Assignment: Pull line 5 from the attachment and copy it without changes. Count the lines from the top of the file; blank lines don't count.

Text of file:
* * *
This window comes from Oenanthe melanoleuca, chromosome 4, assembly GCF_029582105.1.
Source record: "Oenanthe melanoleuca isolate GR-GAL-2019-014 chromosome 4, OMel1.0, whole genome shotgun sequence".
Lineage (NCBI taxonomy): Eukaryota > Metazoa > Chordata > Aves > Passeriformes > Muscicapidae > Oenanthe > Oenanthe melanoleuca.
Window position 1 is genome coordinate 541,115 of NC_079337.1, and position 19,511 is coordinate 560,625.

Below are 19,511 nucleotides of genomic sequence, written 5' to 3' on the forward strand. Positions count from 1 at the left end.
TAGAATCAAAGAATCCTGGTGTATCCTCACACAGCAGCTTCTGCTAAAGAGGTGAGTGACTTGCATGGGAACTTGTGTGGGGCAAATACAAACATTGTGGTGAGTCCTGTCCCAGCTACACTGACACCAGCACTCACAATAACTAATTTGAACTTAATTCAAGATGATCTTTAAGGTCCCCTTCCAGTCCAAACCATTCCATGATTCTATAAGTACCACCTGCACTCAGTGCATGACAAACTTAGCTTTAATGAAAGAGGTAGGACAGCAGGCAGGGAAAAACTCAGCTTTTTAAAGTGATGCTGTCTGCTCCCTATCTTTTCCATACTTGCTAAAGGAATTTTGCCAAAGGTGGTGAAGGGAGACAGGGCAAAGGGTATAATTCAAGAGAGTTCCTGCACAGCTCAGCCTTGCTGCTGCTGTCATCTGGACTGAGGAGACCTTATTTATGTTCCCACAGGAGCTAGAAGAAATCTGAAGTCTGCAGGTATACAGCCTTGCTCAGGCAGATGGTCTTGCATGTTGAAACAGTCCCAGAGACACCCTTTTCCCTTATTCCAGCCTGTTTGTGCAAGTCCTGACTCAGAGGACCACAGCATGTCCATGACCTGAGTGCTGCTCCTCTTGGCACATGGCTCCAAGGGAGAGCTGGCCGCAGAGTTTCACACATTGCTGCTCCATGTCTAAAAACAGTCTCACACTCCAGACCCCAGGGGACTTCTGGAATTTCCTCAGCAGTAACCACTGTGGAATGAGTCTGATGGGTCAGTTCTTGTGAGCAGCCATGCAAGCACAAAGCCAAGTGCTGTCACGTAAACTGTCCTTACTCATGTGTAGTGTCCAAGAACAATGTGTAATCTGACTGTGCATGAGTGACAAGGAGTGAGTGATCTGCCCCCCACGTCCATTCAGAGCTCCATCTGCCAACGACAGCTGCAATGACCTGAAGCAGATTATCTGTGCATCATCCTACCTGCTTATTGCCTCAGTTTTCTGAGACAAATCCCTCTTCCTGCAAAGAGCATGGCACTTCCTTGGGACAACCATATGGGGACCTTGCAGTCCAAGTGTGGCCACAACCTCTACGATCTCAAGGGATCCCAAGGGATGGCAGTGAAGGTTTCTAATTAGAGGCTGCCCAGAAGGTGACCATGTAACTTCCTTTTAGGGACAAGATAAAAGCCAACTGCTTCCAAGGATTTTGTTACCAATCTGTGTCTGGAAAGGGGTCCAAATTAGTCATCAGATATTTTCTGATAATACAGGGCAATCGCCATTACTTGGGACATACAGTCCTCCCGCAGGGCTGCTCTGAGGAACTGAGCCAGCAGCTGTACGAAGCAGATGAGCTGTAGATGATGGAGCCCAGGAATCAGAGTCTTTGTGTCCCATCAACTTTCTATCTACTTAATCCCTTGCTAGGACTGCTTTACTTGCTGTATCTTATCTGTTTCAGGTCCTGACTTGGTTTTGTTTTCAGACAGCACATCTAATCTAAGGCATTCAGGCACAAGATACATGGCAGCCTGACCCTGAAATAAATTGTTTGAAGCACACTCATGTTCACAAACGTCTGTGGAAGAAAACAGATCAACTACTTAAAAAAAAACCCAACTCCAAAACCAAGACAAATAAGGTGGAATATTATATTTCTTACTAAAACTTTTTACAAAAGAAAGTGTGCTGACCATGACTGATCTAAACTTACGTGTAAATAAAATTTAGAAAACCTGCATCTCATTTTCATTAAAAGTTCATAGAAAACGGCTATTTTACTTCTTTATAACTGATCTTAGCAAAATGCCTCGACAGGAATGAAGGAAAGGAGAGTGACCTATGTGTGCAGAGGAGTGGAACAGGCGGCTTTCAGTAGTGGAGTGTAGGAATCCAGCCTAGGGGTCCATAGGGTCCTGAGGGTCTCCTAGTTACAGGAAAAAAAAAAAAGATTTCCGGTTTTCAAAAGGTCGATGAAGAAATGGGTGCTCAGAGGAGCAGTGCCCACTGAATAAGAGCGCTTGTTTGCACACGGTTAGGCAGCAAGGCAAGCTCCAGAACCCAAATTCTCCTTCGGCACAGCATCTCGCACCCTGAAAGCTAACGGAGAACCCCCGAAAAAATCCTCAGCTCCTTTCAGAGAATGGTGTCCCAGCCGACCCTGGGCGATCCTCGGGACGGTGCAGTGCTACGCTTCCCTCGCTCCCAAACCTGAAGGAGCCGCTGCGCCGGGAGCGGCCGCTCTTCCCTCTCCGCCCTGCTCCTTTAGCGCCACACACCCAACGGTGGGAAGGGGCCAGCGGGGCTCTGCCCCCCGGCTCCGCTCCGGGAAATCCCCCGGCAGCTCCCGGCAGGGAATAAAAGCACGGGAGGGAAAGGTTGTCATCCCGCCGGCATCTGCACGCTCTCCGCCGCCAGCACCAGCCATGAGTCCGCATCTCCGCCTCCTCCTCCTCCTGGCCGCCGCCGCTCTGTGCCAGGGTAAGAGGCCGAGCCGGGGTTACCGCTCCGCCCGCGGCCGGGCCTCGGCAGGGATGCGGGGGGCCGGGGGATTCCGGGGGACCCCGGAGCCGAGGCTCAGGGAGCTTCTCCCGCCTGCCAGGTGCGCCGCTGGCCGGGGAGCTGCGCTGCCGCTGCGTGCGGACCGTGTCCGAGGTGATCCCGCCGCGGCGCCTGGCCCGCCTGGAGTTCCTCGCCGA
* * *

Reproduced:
Below are 19,511 nucleotides of genomic sequence, written 5' to 3' on the forward strand. Positions count from 1 at the left end.